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Overall, though, an interesting read with interesting principles.
Even if you are not a musician or in the music world, I would recommend this book for anyone interested in developing leadership qualities.
The idea seemed very engaging & quite clever, but the book itself misses the mark & doesn't really hold one's interest.
This is a short, very readable book, which presents very clear messages using a metaphor resonating also with people who have no music background. Read morePublished 6 months ago by Gidi
I really enjoyed the perspective given by the orchestra. It helped open my eyes to the need for organizations to work together on the common goal.Published 7 months ago by Kristi
I think this was the best book I have ever read. It teaches you to be aware of others and their perspectives and point of views. Read morePublished 9 months ago by Theresa Fruit
I have only read a few books on leadership, but this is now at the top of my list. It is concise and pointed with great analogies. I am excited to put the principles into action.Published 12 months ago by avvirish
Maestro might have been written as a guide to management, but its a book for anyone dealing with people.
I have bought several copies and given or loaned them to people. Read more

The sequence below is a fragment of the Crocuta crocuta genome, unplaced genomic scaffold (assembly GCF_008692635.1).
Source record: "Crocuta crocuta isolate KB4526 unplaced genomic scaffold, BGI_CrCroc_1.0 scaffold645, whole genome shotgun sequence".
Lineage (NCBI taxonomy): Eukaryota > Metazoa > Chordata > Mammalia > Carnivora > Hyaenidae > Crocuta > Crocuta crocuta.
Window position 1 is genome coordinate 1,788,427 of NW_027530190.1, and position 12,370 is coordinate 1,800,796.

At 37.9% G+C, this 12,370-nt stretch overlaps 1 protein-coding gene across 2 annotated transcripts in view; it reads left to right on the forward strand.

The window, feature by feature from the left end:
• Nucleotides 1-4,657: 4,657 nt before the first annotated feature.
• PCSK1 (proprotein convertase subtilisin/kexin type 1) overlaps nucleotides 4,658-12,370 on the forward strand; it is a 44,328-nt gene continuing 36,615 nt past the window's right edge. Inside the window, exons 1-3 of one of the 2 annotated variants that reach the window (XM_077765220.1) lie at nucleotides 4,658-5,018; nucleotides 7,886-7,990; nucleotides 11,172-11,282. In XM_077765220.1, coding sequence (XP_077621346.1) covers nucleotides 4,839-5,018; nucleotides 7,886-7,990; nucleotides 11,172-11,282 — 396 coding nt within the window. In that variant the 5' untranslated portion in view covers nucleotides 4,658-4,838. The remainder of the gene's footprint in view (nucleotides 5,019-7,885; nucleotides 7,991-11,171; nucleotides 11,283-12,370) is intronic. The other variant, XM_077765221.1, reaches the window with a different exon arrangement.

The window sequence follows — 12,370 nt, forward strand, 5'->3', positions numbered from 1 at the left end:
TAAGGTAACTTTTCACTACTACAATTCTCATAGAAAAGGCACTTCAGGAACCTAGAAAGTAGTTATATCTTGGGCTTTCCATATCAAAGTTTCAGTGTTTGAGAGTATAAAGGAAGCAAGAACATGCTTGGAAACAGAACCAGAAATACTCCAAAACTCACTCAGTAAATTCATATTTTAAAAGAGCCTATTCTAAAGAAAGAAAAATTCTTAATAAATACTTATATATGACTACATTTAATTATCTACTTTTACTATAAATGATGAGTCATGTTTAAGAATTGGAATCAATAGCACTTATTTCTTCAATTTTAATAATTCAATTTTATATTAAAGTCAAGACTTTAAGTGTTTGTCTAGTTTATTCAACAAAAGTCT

The story is an amalgam character, it could be you or me or both. But to see Roger do this live is truly a magic moment! Read morePublished 16 months ago by beth
Nierenberg's story brings to the forefront all the things we should do as managers, the attitudes and intentions underwhich they should be considered, the mistakes we are tempted... Read morePublished on April 1, 2011 by interdisciplinarian
This book was received in excellent condition well within the time frame I was told. The book is inspiring, lively, motivating and well-written. Read morePublished on September 20, 2010 by Reader girl
It is a relief to hear a business analogy using an orchestra instead of a sports team. The lessons are presented in an incremental manner to encourage non-musicians to follow... Read morePublished on July 18, 2010 by Dan Vogel